Should we vaccinate young children against COVID-19?

Is it wise to immunize children against COVID-19? Several parents wonder about the relevance of vaccinating those under 12, who suffer less from the disease. Still others are concerned about the side effects that new messenger RNA vaccines could cause in their toddlers. Among experts, on the other hand, there is little hesitation: vaccinating children will undoubtedly be beneficial, both for the children themselves and for society as a whole.

Pfizer and Moderna, the two makers of COVID-19 mRNA vaccines, are currently conducting clinical trials on the efficacy and safety of their vaccine in children aged six months to 11 years. They have yet to make this data public.

Pfizer is expected to submit its data on the effects of its formula in school-aged children (ages 5 to 11) to the US Food and Drug Administration (FDA) in early October, followed by data on toddlers ( from six months to 4 years) the following week. On the ABC channel, the Dr Anthony Fauci, head of public health in the United States, said in recent days that “the FDA should [en principe] authorize the administration of a first dose in children of primary school age in mid-October ”.

Having said that, is it really necessary to immunize young children, who usually have little SARS-CoV-2 infection? some parents wonder. “It is true that the risk of complications in toddlers is lower than in adults and adolescents, but it is not absent,” says Dr.r Gaston De Serres, epidemiologist at the National Institute of Public Health of Quebec (INSPQ). In the United States, several pediatric hospitals are currently overwhelmed by cases of COVID-19, he also notes.

“Across Canada, we have seen children seriously ill from acute COVID-19, and some being transferred to intensive care. These cases are infrequent, but their number is not negligible, ”adds the D for his part.r Jesse Papenburg, specialist in microbiology and pediatric infectious diseases at the Montreal Children’s Hospital.

The latter also underlines the risk posed by the postinfectious multisystemic inflammatory syndrome, which can appear a few weeks after a banal infection and “affect several organs in a fulminant way”. “This is an inflammatory syndrome where children get very sick, very quickly. A third of these children are transferred to intensive care. Fortunately, they respond very well to anti-inflammatory agents, but the fact remains that a stay in intensive care is not trivial, ”he explains.

“If the vaccine proves harmless, it will be relevant to administer it to prevent these severe infections. Vaccination will not only protect children themselves, but also allow the safe return to activities that are so important to children’s development and mental health, ”says Dr.r Papenburg.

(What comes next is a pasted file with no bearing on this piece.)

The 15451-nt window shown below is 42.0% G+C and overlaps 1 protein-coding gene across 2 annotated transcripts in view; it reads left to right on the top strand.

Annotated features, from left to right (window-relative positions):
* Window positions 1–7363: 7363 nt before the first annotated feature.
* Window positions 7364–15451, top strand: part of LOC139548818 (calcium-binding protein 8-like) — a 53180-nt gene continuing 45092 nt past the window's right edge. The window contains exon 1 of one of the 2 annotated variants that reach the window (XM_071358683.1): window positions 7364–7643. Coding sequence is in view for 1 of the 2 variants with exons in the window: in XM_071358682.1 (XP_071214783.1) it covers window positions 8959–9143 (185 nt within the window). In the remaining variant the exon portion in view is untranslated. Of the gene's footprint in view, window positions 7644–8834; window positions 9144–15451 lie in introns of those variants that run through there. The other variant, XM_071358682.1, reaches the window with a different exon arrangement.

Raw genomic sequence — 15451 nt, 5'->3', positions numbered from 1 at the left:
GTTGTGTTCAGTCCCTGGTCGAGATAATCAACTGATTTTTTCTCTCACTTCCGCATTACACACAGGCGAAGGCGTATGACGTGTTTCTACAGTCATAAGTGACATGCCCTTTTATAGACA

“Protecting against the disease, even if it is not very serious, it is still advantageous: the infection disturbs the child and all his family. In addition, the vaccine would reduce transmission to other family members, or even to other people. [que l’enfant côtoie] », Argues the Dr De Serres, who also mentions the risk of long-lasting COVID-19.

“We have seen since the start of the school year how COVID-19 continues to be a puzzle in schools [primaires] and day care centers. These would be much less disturbed if young children were vaccinated, ”he adds.

Lots of precautions

The Dr Papenburg notes that when the FDA and Health Canada approve vaccines for young children, it will be almost a year since those same vaccines have been given to adults. “This year-long experiment adds an extra layer of data on their safety,” he says, before explaining why these vaccines are slow to be used in young children.

“First of all, we had to do studies to determine what would be the smallest dose that would induce an immune response as good in young children as in adults. It has been shown that about half of the adult dose of Pfizer’s vaccine is sufficient to elicit the same types of antibodies and the same cellular immunity as obtained in adults. This is explained by the smaller body mass of young children, but above all by their generally more vigorous immune response, ”he explains, while noting that“ by minimizing the dose, we thus reduce the risk of Side effects “.

“Second, the FDA has asked manufacturers to recruit twice as many participants for their clinical studies in young children as for those in adolescents, to add another layer of data,” he adds.

“Third, since this was a new vaccine technology, we extended the duration of follow-up. It is six months, instead of two months for adults and adolescents […], despite the fact that in vaccinology, side effects always appear during the first two months following administration, ”he points out.

The Dr De Serres recalls that, although some adolescents and young adults have developed myocarditis after receiving a messenger RNA vaccine, young children are normally very little affected by this pathology – which can also be easily cured with the help of ‘an anti-inflammatory drug.

Once the vaccine is authorized and distributed in Canada, “a surveillance program led by the Canadian Pediatric Society and the Public Health Agency of Canada will be deployed in emergency rooms and pediatric hospitals to allow to screen for possible rarer side effects that would not have been detected in the initial studies, ”adds Dr.r Papenburg to reassure parents.

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